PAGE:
PROJECT APOLLO PLANS DOWNSIZED AS P&G HOLDS BACK
Others Cite Sticker Shock at Cost of ROI Assessment System
NIELSEN AND ARBITRON FORM JOINT SERVICE
P&G Signs Up As First Customer for Consumer Media and Purchasing Habits Data
Unilever joins charter participant Procter & Gamble Co., SCJohnson and three additional unnamed marketers in participating in the test, which launches later this year. The 6,250 households participating have agreed to carry Arbitron's Portable People Meters to measure media exposure and use home scanners to record their purchases as part of VNU's ACNielsen Homescan panel in a joint venture between the research firms.
Working out what works
Participating households, comprising more than 14,000 individual participants, are being paid to carry the small, cellphone-size PPMs to collect their exposure to electronic media sources, including TV, network radio and other audio-based commercials, including those in cinema ads and streaming audio and video from the Internet. Their exposure to other media, including newspapers, magazines and circulars, will be measured using surveys, Apollo backers said in a statement.
An Arbitron spokeswoman declined to identify the three additional participants beyond P&G, Unilever and SCJ. But the company said the six participating marketers represent $6.2 billion in measured media spending. The three named participants represent about $4 billion of that total, with P&G alone accounting for $2.7 billion.
Maximizing $6.2B in spending
"Maximizing the value of our investments is critical to Unilever, and we anticipate that Project Apollo will help us better understand the complex dynamics of consumer behavior," said Noreen Simmons, director-strategic media planning for Unilever U.S.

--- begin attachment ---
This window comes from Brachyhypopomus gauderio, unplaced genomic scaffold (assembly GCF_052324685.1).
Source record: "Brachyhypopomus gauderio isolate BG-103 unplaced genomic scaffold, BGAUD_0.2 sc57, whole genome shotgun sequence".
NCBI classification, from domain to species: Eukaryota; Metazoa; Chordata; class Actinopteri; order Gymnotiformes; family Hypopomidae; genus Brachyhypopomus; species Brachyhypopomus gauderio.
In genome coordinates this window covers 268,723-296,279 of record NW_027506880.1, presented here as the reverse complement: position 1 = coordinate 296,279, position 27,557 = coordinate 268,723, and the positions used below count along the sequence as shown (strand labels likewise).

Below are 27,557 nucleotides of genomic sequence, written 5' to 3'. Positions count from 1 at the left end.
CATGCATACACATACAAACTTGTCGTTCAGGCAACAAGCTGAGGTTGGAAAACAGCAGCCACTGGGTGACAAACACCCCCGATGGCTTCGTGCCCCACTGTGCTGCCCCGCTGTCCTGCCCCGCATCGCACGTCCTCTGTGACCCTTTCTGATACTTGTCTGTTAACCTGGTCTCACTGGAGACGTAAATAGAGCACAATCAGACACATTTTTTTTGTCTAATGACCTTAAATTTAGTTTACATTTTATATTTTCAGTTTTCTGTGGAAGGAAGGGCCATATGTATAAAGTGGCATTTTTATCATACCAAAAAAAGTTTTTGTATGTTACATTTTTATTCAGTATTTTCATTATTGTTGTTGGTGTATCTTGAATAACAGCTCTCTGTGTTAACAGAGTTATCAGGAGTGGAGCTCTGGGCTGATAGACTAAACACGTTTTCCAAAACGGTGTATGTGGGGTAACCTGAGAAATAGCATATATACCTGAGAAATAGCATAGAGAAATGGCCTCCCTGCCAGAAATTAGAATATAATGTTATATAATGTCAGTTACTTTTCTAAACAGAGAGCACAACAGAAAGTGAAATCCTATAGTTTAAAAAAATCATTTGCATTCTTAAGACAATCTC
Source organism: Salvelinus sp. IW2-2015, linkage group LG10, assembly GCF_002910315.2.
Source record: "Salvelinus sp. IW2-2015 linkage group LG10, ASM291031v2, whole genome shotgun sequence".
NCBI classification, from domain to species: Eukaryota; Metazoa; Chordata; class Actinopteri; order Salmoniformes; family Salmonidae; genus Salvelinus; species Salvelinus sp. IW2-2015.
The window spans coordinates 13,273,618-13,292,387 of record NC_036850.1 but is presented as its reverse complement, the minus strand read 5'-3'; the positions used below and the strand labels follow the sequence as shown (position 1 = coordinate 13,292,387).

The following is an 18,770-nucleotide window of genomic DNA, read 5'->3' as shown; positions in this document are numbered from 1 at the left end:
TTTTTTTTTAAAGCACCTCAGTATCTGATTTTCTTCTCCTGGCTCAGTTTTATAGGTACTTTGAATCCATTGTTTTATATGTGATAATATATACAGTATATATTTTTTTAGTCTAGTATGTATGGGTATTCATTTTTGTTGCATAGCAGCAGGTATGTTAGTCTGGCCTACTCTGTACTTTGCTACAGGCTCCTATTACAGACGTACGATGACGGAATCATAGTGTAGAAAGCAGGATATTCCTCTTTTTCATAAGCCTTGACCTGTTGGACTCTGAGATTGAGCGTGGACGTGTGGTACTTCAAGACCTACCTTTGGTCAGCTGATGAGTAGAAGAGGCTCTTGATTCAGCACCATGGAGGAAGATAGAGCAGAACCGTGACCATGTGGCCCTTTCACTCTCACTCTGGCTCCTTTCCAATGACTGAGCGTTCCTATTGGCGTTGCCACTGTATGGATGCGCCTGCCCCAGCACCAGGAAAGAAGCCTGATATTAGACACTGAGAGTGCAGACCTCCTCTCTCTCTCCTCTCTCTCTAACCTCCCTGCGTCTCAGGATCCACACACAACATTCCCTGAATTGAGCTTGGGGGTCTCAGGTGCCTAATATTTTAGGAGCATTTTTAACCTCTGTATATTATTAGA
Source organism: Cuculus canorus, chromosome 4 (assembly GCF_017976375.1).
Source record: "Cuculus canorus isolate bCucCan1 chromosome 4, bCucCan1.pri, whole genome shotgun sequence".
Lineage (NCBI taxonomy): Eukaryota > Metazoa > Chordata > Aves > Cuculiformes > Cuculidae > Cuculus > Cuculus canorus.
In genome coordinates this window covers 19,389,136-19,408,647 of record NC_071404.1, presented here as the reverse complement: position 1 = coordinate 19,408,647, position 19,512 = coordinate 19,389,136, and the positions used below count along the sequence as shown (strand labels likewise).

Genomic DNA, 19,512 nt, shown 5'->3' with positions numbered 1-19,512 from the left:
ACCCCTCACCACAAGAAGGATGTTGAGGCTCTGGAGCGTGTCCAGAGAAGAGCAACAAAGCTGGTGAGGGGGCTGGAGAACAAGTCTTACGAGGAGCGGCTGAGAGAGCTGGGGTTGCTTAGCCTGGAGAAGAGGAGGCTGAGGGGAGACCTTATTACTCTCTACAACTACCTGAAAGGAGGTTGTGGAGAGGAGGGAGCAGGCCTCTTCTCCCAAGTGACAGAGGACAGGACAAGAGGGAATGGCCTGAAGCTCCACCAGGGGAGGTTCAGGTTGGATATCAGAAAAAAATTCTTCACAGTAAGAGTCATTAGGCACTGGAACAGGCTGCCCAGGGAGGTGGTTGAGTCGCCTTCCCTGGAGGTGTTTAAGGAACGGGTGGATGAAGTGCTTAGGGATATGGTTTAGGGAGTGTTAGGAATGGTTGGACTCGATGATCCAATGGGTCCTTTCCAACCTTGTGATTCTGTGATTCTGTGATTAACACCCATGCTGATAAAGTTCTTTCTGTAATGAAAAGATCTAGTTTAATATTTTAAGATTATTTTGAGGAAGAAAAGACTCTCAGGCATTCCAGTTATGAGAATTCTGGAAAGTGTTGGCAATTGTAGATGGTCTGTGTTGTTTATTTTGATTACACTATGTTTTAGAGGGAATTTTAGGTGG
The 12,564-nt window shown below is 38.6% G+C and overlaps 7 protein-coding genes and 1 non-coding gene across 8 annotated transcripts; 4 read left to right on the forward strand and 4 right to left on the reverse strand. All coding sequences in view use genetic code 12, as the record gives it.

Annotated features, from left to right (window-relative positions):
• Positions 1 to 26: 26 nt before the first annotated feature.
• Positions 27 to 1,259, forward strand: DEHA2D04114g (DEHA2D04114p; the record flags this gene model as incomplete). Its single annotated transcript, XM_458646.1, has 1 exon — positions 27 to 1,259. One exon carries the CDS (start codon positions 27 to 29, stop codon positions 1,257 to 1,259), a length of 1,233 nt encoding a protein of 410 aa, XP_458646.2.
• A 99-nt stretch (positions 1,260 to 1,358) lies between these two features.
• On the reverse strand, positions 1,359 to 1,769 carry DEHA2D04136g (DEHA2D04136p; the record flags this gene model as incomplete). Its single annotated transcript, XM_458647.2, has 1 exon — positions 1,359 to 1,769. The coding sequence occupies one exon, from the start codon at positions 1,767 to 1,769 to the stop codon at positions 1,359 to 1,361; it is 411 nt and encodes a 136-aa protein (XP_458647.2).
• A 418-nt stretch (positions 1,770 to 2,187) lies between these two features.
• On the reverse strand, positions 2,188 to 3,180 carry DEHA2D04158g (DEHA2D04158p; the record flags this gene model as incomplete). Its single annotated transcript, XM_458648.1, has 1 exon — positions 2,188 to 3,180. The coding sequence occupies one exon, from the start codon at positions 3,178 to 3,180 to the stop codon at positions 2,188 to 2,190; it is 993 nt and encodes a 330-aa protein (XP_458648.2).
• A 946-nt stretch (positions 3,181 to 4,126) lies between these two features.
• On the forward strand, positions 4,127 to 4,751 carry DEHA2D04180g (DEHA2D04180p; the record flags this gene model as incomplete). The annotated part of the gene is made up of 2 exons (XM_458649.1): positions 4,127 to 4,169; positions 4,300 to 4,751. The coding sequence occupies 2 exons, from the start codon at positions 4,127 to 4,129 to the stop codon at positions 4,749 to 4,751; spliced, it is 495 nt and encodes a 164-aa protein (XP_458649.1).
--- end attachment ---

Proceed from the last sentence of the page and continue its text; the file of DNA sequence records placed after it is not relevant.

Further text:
The promise of combining media exposure with purchase data long has been a holy grail of market research for decades, but has foundered in the past because the high costs have exceeded what marketers are willing to pay.
It appeared that Apollo, first announced in September 2004, might fall victim to the same problem. Arbitron and VNU couldn't initially sign any marketers besides P&G, despite a major sales effort that included a meeting with about 50 marketers at P&G's Cincinnati headquarters and sales calls with executives from all three companies.
The sticking point was a charge of 0.5% of the marketing budget of participants, amounting to seven figures for many marketers, in the original proposals for the full-scale project, which originally was to include 30,000 households.
So Arbitron last year said it would scale back the panel size and the cost.
The tradeoff is that the smaller panel makes the data usable for fewer marketers. Because impact from any given ad or marketing vehicle tends to be relatively small, a 6,250-member panel may provide data useable only for the biggest brands used by a substantial portion of U.S. consumers, said Mike Hess, director-global research and consumer insights, of Omnicom Group's OMD and a veteran of a similarly ambitious single-source initiative from the late 1980s.
P&G, Unilever and SCJ have such brands as Tide, Dove and Windex that are big enough to get useful data from such a small panel, but many other marketers don't, he said.
But he believes the goal of the pilot is to develop "proof-of-concept" research cases that can persuade a larger number of marketers of Apollo's value. If successful, those arguments could lead to broader participation and enough revenue to support the original 30,000-household vision for Apollo.
Is mix modeling delivering?
Without the sort of data promised by Apollo, growing numbers of marketers are instead relying on the best available system to measure marketing return on investment -– marketing-mix modeling.
"Marketing-mix modeling could be a good thing and ubiquitous, but growing participation in Apollo may be a sign that it's not delivering everything marketers want," Mr. Hess said. Specifically, Apollo can measure how and which ads affect particular consumer segments to allow more effective targeting, which is a high priority for many marketers.